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How I Forced Myself to Love Working Out

Have you been struggling to exercise consistently? These simple tips can help you find a workout routine that suits you.

My workout routine was never consistent, I had this love-hate relationship with working out, and I rarely felt excited about exercising. It was usually used as a way to work off whatever delicious meal or dessert I had that weekend. I couldn’t seem to find my groove and I envied those people who loved working out. Actually, I thought they were lunatics.

I have heard it said around the team here, that if you want to be someone, look in the mirror and tell yourself that you are that person. Get real about what that person does and then do those things. Eventually, you’ll actually become them. Look in the mirror and tell yourself you are an athlete, which may sound silly, but it works, even if my version of an athlete is not the Olympic version. 

Like most people, I want to be someone who is active, who makes taking care of their body a priority, who exercises because it makes them feel good and improves their health — not because they feel guilty after an indulgent weekend. I want to be someone who keeps the promises they make to themselves. So, I made a promise to myself: I would do 30 minutes of something active; Every. Single. Day. Pretty daunting for someone with no current workout routine! But I thought to myself, if I can’t spend 30 minutes of my day moving my body, there is something seriously wrong with my priorities and how I schedule my day.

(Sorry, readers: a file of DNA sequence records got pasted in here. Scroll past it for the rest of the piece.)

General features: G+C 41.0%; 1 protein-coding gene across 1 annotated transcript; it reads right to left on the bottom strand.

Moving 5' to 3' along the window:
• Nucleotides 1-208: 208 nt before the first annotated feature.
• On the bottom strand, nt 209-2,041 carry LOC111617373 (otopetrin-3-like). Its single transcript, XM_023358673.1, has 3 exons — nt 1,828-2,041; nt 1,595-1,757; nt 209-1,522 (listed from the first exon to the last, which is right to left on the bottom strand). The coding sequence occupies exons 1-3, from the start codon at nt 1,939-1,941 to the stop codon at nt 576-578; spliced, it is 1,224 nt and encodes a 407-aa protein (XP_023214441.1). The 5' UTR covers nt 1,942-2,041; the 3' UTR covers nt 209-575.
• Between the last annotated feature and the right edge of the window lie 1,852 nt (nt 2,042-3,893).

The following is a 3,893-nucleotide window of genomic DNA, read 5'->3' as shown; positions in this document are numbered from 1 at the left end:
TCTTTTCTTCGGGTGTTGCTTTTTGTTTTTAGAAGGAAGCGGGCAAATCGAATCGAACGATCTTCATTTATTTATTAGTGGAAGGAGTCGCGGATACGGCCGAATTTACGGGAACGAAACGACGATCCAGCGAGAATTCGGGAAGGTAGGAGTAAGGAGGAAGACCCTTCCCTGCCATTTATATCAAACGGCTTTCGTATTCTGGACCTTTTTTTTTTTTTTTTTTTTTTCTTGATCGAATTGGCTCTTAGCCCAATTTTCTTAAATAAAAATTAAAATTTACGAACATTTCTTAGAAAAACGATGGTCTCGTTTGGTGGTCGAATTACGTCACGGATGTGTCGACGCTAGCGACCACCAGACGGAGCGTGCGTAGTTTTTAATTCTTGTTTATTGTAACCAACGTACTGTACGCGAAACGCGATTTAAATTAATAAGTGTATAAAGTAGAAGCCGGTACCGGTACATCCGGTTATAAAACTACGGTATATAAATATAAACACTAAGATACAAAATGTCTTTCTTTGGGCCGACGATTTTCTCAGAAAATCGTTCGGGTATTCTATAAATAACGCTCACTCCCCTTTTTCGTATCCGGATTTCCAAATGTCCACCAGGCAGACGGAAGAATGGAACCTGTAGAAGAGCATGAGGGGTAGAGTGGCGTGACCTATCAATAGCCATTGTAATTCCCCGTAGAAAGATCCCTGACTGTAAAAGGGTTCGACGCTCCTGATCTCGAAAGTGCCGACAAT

I’m pleased to say that I have kept this promise to myself. Every day I have done some form of exercise, even when traveling. I have made plenty of failed promises to myself in the past around exercising. I never stuck to them. I think what has made me successful this time is my mindset. I didn’t believe in myself before. I didn’t believe I could actually be the person that I described above. But I proved to myself that I am that person; I always had it in me. And maybe you don’t believe you can be the person that you dream of being. But I have some exciting news: you already are that person; you already have it in you. Keep the promises you make to yourself.